Find Information About:

Drugs & Supplements

Get information and reviews on prescription drugs, over-the-counter medications, vitamins, and supplements. Search by name or medical condition.

Pill Identifier

Pill Identifier

Having trouble identifying your pills?

Enter the shape, color, or imprint of your prescription or OTC drug. Our pill identification tool will display pictures that you can compare to your pill.

Get Started
My Medicine

My Medicine

Save your medicine, check interactions, sign up for FDA alerts, create family profiles and more.

Get Started

WebMD Health Experts and Community

Talk to health experts and other people like you in WebMD's Communities. It's a safe forum where you can create or participate in support groups and discussions about health topics that interest you.

  • Second Opinion

    Second Opinion

    Read expert perspectives on popular health topics.

  • Community


    Connect with people like you, and get expert guidance on living a healthy life.

Got a health question? Get answers provided by leading organizations, doctors, and experts.

Get Answers

Sign up to receive WebMD's award-winning content delivered to your inbox.

Sign Up

Children's Health

Font Size

Kids' Weight Can Forecast Adult Obesity

It's Not Just the Heaviest Kids Who Are at Risk
WebMD Health News

March 10, 2005 -- Kids whose weight is on the high side of normal may need a little extra help to avoid obesity later in life.

Research has already shown that overweight and obese kids are more likely to have weight problems as adults. Now, a new study suggests that kids who are in the upper end of the normal weight range could also be at risk.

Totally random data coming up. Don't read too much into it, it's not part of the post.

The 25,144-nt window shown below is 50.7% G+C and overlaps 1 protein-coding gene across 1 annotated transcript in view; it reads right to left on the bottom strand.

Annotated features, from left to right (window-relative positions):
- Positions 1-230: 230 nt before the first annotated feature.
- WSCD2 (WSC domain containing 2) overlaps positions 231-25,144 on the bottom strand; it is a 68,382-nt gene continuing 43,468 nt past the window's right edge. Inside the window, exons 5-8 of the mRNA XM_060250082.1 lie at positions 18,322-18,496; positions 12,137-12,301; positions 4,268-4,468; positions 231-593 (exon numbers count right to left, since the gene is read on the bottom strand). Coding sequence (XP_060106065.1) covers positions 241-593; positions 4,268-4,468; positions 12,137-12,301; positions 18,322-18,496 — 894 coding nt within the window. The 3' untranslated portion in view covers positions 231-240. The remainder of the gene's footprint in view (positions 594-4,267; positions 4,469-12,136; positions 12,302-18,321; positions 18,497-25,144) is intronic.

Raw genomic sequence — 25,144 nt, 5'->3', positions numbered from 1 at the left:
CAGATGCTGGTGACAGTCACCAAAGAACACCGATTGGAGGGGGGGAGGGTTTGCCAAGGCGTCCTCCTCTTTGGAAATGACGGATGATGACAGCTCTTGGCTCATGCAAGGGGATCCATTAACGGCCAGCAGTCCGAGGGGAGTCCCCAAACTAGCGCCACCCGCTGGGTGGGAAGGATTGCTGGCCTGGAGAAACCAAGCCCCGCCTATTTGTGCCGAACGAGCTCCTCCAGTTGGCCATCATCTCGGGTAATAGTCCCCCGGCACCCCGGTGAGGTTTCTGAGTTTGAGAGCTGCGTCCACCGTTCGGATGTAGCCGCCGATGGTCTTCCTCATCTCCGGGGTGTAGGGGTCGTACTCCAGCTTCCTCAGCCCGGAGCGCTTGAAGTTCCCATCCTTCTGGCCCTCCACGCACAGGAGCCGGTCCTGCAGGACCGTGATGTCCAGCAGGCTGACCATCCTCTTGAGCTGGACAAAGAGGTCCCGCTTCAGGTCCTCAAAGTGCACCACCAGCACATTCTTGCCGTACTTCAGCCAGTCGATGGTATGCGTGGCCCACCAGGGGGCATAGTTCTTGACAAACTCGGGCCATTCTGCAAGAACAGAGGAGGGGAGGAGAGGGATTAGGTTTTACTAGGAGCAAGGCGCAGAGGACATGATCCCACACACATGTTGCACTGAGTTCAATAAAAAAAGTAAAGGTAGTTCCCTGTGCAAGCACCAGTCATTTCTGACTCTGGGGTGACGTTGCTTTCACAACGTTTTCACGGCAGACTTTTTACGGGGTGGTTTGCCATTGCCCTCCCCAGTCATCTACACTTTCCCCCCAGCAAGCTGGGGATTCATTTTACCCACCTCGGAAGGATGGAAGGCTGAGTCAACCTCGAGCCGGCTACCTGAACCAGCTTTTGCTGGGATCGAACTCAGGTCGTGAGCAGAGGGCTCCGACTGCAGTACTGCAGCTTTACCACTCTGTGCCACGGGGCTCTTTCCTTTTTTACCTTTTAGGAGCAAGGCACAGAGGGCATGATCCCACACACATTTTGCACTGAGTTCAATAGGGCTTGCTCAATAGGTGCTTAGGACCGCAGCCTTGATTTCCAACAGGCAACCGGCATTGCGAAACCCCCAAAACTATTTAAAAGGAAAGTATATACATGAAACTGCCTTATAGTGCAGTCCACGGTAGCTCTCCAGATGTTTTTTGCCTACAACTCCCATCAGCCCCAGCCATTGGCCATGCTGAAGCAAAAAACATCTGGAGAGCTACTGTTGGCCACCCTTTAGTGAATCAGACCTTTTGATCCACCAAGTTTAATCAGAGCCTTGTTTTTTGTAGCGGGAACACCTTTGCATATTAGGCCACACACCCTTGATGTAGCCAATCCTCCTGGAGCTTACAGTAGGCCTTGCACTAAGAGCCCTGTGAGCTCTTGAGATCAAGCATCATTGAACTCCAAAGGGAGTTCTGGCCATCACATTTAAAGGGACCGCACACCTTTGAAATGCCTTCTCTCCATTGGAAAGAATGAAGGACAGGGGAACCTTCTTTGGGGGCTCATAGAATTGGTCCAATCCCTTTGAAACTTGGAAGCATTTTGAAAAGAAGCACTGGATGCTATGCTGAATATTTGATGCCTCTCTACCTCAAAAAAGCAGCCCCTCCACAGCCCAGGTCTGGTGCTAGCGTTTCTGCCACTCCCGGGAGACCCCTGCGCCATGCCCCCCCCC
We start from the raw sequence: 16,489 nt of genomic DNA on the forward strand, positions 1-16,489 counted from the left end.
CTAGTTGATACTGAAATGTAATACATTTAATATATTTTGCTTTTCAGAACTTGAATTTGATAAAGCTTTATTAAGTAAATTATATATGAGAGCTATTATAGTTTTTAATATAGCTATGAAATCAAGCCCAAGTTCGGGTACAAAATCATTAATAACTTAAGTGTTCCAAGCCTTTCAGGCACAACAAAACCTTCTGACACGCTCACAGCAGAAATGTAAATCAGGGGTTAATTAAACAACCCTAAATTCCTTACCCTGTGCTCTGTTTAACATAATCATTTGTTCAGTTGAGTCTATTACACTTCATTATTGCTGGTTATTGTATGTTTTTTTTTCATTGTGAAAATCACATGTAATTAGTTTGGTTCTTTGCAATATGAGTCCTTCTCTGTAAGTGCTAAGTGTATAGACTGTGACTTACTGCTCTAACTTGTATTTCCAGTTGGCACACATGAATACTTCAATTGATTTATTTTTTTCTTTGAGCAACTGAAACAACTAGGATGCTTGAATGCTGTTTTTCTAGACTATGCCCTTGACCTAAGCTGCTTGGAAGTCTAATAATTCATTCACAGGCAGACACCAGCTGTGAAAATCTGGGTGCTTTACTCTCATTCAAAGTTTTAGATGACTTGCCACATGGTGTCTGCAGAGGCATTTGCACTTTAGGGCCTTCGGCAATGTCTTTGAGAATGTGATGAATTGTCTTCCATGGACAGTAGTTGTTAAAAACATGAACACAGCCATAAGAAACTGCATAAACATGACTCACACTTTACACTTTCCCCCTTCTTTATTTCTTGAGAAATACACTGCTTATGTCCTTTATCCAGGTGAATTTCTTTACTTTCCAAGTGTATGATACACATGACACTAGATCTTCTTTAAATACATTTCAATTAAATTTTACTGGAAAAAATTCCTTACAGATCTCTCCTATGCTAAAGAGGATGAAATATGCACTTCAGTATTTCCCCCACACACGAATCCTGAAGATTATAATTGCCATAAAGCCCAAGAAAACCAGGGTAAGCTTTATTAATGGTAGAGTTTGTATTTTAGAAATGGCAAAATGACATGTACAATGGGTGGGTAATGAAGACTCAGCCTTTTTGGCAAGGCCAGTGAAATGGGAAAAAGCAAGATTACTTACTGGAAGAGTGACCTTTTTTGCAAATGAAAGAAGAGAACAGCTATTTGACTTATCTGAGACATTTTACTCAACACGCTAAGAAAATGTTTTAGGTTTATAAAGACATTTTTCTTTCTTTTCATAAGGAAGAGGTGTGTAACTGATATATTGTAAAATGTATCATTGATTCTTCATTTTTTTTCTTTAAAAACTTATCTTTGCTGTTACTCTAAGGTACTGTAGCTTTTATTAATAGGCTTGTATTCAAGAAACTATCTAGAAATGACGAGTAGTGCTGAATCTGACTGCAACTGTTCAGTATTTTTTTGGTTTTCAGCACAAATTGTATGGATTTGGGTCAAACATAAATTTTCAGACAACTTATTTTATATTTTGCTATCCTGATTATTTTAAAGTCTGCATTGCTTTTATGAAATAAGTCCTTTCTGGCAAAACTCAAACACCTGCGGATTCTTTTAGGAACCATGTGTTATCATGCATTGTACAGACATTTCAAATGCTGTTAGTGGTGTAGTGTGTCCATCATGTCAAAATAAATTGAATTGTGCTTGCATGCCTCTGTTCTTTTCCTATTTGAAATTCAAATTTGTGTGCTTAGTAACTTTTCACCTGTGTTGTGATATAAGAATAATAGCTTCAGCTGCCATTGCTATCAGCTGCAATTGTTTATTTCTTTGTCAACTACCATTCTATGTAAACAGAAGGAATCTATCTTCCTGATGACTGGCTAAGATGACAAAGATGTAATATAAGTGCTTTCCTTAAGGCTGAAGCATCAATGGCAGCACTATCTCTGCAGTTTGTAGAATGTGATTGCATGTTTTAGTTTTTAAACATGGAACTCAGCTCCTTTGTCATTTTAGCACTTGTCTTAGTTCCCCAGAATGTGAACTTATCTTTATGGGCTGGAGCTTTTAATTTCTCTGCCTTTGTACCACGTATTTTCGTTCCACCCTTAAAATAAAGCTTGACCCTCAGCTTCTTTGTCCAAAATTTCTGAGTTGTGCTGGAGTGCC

"It's important to not just wait [until kids become overweight or obese]," says Alison Field, ScD, assistant professor of pediatrics at Harvard Medical School and Children's Hospital Boston. "Think about it at an earlier stage," she tells WebMD.

"The message really is for clinicians and parents," she continues. Doctors and parents may want to "think more broadly" about a child's weight, even when it's still in the normal range, she says.

For instance, "if a child is in the 50th percentile, then the 65th the next year, then the 75th, that should be a message to the clinician and the parent to think, 'What can we do to stop the excessive weight gain?'" says Field. "Think about prevention at younger ages."

Overweight kids and teens are more than twice as common as they were 20 years ago, says Field's study. About 30% of teens are overweight or at risk for overweight, says the study, citing government figures from 1999-2000.

It's a touchy topic. On one hand, excess weight can nudge people toward diabetes, heart disease, and other serious health problems.

But at the same time, kids are still growing, and their body image may be vulnerable. How can adults help them reach a healthy weight without compromising kids' nutrition or esteem?

Fields offers this advice:

  • See a doctor. Get expert advice to make sure kids' special dietary needs are met. Encourage activity. "It will help burn more calories and hopefully make kids more body confident, as well," says Field.
  • Limit portion sizes. For instance, order a medium or small size when eating out.
  • Eat at home more often. It's easier to control portions (and ingredients) when you're dishing out the food.
  • Don't single children out. Instead, make healthy eating and activity a family project.

1 | 2 | 3

Today on WebMD

child with red rash on cheeks
What’s that rash?
plate of fruit and veggies
How healthy is your child’s diet?
smiling baby
Treating diarrhea, fever and more.
Middle school band practice
Understanding your child’s changing body.

worried kid
jennifer aniston
Measles virus
sick child

Child with adhd
rl with friends
Syringes and graph illustration